Music Monday: The Police

Today’s music is brought to you by my teen hormones, not to mention my burgeoning alternative music tastes.

The Police were, and still are, one of my favourite bands. From the first note of the first song I ever heard off the first album, Outlandos D’Amour, I was completely hooked. Five-ish albums later, and they were done the best part of their career together, but in those five albums put together a music catalog so brilliant that any band since would be hard pressed to match it. I mean five albums of almost completely solid songwriting and musicianship — the odd misstep from time to time, but generally speaking a truly great catalog.

Yeah, the music was great. But I was also all about the three gorgeous bottle blondes that were Sting, Andy Summers and Stewart Copeland. OH MY DOG. I had a giant poster of Sting on my wall that stayed with me long after the band fell apart. And getting to see them live at the Police Picnic in Toronto in 1983 — well, I felt the excitement rising in my chest to epic proportions, and I can honestly say I know now what it was like to be one of those girls screaming during the heights of Beatlemania. (No, I didn’t scream. But I sure felt like it.)

I don’t have a favourite song, necessarily — all the songs ebb and flow in and out of favour depending on my mood.

There’s Roxanne, the song that started it all, and that non-fans love to hate:

And the sweet, pop-py joyousness of Every Little Thing She Does Is Magic (recorded in Montserrat, where my father dreamed of relocating my family — oh to have been able to visit Sir George Martin’s Air Studios, now all gone with Hurricane Hugo in ’89 and the volcano a few years after that):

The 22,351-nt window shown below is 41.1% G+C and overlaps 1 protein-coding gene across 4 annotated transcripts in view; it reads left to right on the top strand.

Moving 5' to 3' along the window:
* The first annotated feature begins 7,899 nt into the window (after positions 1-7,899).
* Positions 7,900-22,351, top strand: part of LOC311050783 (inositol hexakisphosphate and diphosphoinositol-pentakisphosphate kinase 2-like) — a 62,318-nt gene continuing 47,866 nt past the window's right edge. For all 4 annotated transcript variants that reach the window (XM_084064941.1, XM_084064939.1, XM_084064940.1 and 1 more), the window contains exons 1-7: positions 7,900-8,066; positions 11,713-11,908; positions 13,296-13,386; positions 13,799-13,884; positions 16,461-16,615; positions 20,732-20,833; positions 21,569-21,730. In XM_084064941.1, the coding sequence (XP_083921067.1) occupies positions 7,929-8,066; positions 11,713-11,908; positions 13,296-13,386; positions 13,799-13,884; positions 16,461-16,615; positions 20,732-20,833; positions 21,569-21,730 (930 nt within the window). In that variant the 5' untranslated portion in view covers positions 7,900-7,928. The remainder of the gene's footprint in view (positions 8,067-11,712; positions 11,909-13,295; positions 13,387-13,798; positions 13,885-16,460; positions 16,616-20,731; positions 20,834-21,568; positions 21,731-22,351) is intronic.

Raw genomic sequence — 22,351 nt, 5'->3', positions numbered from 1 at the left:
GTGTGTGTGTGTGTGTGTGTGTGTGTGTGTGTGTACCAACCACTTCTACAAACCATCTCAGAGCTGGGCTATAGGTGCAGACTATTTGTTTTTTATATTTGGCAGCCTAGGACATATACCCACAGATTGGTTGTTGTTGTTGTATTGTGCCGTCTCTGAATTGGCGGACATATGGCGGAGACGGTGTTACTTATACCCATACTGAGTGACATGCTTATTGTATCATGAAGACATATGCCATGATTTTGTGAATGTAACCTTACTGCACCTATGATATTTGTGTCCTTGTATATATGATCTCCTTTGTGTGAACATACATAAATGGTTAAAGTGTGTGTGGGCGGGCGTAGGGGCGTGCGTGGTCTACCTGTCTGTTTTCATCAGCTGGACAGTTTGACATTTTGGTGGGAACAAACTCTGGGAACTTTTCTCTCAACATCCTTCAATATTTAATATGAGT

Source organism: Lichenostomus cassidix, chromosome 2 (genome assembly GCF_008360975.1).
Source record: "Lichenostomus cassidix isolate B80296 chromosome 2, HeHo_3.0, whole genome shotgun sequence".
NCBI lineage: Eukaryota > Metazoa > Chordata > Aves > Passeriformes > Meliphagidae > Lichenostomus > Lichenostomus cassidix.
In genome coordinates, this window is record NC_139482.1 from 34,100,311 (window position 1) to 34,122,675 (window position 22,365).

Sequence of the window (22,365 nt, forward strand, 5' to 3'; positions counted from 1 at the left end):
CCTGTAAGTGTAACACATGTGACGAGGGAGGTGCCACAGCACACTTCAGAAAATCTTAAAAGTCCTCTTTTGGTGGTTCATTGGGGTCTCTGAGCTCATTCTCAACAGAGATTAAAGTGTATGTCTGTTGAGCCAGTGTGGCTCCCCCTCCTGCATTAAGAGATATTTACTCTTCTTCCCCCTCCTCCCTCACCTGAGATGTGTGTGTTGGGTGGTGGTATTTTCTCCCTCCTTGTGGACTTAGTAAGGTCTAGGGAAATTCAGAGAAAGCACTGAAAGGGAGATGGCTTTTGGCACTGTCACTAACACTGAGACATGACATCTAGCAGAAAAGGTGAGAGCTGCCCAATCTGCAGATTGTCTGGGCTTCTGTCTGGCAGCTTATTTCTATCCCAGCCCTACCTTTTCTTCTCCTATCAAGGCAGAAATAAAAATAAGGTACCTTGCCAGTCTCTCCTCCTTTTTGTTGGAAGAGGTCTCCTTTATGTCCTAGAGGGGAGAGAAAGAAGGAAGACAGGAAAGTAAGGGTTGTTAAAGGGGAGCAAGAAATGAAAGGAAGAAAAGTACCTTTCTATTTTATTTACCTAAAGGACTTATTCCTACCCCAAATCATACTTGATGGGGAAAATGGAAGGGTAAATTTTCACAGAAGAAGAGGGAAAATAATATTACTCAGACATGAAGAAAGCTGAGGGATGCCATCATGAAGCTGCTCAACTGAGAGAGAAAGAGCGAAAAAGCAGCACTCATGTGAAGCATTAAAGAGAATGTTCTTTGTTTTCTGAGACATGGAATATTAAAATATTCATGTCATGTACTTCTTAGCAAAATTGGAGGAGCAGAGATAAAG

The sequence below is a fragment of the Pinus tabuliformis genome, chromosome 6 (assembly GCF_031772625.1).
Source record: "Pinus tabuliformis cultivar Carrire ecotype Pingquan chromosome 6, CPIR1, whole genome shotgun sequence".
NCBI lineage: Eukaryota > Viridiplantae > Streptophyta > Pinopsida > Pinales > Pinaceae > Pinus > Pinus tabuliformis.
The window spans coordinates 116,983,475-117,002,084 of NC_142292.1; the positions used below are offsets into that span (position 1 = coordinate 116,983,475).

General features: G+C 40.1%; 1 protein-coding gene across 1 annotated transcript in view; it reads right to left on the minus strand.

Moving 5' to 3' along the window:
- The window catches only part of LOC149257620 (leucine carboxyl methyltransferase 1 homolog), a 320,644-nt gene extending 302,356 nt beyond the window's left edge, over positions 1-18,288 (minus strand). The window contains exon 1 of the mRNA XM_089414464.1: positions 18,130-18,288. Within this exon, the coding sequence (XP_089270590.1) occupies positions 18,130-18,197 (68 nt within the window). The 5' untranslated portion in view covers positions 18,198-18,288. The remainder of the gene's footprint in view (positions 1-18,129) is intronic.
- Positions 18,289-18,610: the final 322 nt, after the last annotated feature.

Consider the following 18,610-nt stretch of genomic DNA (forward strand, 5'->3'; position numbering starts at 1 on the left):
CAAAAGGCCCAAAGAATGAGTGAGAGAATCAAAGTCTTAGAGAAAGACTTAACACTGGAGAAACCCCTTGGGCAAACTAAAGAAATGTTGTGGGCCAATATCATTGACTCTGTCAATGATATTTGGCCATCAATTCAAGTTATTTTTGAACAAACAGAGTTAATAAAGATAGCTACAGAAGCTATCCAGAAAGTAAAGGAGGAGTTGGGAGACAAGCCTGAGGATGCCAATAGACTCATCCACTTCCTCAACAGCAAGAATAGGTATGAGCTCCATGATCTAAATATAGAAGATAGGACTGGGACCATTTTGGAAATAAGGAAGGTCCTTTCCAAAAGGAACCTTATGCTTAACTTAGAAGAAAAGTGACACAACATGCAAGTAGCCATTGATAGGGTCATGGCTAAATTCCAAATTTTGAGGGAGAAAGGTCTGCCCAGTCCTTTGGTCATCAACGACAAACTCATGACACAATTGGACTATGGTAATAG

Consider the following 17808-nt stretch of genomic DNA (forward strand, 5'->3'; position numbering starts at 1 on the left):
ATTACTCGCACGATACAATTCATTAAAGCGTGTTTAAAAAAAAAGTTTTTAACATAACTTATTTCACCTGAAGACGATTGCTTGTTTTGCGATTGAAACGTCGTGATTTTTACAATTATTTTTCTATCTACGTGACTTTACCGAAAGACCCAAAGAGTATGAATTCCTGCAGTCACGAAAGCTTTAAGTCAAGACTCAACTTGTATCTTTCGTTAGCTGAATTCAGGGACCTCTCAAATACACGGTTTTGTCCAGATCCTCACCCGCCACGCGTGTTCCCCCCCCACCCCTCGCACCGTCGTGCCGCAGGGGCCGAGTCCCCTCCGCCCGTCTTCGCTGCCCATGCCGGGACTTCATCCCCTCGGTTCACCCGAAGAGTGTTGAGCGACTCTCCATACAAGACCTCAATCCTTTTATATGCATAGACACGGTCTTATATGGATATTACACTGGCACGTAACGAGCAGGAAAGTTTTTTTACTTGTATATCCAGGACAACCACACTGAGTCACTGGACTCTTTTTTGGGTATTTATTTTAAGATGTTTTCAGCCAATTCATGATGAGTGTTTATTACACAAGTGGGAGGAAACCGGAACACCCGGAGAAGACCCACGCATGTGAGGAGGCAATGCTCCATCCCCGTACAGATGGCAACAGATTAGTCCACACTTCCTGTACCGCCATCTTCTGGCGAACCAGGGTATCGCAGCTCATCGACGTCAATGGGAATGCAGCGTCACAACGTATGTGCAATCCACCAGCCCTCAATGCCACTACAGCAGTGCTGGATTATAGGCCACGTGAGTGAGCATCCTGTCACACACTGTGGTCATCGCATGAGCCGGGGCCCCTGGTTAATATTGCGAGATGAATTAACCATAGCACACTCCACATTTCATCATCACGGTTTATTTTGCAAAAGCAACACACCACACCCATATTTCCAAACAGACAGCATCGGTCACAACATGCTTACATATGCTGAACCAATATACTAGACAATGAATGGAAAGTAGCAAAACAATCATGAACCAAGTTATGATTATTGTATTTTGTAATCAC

There’s the silliness of De Do Do Do, De Da Da Da, which for the quirky lyric is still a terrific tune:

And the darker, literary allusions woven through Don’t Stand So Close to Me:

I don’t know if it’s based in fact or urban legend, but it sure makes for a clever song.

There’s Message In A Bottle, another pure piece of songwriting brilliance, and one my daughter loves:

And then, for one that wasn’t such a big hit, side 2 of Ghost in the Machine has this little gem, Omegaman. I often listen to it when I am working out.

Nothing here from Synchronicity, which was a great album — but if you ever liked a Police song, chances are it was from this album, and was all over the radio, and you know it already.

Welcome back to the 80s. The 15-year-old in me is squeeing right now, singing loudly, and dancing frenetically around the room.